I do have to confess that I recently switched back to my old running shoes for walking, because my running shoes started to feel heavy. I think that I had gotten used to the light weight of the minimalist shoes, and my running shoes are heavy in comparison with the minimalist shoes.

The thing that I think is important is that each person finds out what works for him or her. Some people should run in traditional shoes. Others should run in minimalist shoes. Still others should run barefoot. Find out what works for you and then stick with it.

Stan said...

Well said Allen. Even though I swore off heavy shoes a few months ago, if something works for you and you've been injury-free then why change a good thing?

Great article because I'm a victim of too much too soon. When I tried transition shoes for the first time, they felt so great that I ran in them at every opportunity. And now I've come down with a mild case of PF. I guess it's somewhat of a good thing because it's forcing me to take it easy.

I just hope it gets better so I can start my marathon training's in 15 weeks!.

John Scoones said...

Great article Allen I too have changed to minimistic running less injuries knees much better however you need to stretch well after running in minimal shoes to ensure that the muscle stay stretched especially calves by doing 1 legged pushups /2 legged pushups then extending legs to stretch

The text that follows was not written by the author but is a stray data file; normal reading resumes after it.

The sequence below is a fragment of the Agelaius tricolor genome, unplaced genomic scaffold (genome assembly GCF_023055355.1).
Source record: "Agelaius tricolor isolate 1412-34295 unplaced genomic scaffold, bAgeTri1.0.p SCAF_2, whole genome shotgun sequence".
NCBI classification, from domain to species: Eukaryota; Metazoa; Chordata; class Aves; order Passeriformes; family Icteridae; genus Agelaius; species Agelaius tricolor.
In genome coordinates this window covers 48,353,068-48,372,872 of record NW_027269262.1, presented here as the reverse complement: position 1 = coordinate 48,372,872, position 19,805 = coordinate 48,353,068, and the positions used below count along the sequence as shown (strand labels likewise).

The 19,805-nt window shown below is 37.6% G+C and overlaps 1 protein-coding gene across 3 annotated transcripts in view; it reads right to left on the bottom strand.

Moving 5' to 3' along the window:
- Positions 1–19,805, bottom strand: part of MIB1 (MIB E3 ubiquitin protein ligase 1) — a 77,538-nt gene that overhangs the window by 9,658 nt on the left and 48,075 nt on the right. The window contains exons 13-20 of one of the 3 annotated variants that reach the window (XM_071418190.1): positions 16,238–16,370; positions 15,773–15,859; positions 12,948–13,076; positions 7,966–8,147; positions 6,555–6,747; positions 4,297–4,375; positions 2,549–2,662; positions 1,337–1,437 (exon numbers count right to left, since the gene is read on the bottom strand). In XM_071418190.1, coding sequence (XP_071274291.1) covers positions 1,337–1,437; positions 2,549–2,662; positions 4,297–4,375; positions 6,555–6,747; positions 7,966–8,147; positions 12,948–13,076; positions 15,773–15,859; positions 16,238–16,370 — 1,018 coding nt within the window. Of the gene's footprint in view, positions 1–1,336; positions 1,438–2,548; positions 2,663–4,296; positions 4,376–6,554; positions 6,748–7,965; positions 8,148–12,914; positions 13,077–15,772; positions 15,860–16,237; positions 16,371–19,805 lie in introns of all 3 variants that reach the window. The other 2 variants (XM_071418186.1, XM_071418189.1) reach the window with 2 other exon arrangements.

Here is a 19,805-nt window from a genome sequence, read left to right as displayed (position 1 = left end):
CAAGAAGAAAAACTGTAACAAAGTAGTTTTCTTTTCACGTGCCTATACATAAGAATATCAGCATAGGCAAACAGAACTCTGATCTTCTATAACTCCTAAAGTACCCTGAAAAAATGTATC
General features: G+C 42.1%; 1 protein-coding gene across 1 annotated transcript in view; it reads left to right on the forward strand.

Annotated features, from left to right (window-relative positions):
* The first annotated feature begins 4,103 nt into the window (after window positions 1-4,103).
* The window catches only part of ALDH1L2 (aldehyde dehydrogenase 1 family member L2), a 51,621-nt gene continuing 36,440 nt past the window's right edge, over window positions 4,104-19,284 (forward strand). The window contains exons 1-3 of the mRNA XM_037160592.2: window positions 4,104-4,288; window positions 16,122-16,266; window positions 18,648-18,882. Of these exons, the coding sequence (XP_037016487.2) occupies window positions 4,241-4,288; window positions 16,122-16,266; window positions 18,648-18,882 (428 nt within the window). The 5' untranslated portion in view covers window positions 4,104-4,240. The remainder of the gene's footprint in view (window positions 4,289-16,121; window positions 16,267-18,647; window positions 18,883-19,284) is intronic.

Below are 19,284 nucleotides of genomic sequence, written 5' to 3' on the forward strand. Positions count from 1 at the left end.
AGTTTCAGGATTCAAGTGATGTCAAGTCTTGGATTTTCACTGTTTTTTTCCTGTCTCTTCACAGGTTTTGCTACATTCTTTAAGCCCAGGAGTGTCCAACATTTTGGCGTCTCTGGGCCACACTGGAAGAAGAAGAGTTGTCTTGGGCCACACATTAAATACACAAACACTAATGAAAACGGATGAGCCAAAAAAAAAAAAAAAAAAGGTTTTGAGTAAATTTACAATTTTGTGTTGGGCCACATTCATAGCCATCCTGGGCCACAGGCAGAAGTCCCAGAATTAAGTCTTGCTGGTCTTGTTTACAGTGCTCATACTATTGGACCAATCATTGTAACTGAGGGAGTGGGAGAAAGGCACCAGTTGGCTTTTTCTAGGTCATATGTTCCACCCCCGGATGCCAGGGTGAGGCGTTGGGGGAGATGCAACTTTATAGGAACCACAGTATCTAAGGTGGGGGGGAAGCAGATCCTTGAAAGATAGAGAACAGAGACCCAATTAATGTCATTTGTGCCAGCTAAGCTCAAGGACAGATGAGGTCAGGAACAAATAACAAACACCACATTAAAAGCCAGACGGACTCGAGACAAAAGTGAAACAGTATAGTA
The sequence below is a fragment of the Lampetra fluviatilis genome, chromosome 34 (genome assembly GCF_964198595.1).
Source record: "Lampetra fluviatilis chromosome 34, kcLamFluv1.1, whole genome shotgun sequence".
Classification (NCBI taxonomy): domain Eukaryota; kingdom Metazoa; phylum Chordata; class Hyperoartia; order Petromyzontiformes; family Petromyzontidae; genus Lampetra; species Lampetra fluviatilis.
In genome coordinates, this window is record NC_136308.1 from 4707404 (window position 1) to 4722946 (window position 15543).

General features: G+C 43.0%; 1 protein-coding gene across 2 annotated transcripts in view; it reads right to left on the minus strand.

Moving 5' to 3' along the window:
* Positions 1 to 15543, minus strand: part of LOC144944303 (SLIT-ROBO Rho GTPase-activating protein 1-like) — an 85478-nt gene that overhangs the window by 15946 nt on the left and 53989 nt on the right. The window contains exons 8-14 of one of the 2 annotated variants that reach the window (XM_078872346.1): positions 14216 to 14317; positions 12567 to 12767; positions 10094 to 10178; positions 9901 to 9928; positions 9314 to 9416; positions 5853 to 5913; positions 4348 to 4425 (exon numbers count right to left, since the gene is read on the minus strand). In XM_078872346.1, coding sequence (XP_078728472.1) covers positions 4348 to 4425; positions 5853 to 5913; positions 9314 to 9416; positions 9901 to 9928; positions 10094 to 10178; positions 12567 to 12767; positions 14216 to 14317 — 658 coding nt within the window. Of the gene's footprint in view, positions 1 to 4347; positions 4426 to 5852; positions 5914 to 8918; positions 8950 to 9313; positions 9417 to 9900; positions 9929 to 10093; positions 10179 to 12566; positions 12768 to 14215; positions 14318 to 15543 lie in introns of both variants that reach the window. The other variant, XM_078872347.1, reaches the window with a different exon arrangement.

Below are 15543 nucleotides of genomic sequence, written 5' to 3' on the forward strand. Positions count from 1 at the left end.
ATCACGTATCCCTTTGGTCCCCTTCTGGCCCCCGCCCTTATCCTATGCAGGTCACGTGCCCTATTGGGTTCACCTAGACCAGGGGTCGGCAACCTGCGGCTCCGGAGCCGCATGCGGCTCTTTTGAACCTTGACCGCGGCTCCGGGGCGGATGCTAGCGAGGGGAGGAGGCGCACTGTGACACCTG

Also enure that you stay on the roads in minimal as the hashness of the gravel can of put your calves I use Merrels/Nike frees /New Balance but dont be fooled that the trail minimal running shoes are good for the trail especially gravel ok on mud etc but leave these to be used on the tar seal

happy running

Richard Friesen said...

i think should or should not, It depends what type of shoes your body is used to running in now :)

Lori Garcia said...

I think this is good to use minimalist footwear for running because they are comfortable. I have been using the shoes for a long time and never feel any pain. There are many minimalist shoes nowadays. Can you suggest me the best minimalist footwear to purchase? I need to buy a new pair.

Allen said...

Hi Lori,

I don't use minimalist shoes,so I can't recommend particular brands. However, a good rule of thumb is if the shoes you've been using are good for you, don't change; continue using them if they are still available. If your shoes are no longer available, try and find a shoe that is similar to the shoes you've been wearing.

Legionary13 said...

The shoes themselves are not the outcome I care about: I want stronger and more mobile feet and they may or may not help me. Right now my energy goes into doing exercises to mobilise my feet and the occasional short run (typically three miles) in my minimal shoes. I am willing to give it between 6 and 12 months before deciding what to do next.

So far the transition exercises have been fun: I can now abduct my toes and have much improved sensitivity to surface textures - even in my old shoes. Currently learning to move each toe & metatarsal independently which is (almost literally) rewiring my brain.

I found increased respect for my local running shop when they too were skeptical about these shoes as a solution in themselves.

Bandsaw said...

Excellent info here, I am currently doing some research and found exactly what I was looing for.

ShoesCloudy said...

I think this is where the issue is. Some people often buy a certain type of footwear regardless of their personal needs and just because other people buy it, too. It shouldn't be like that, though.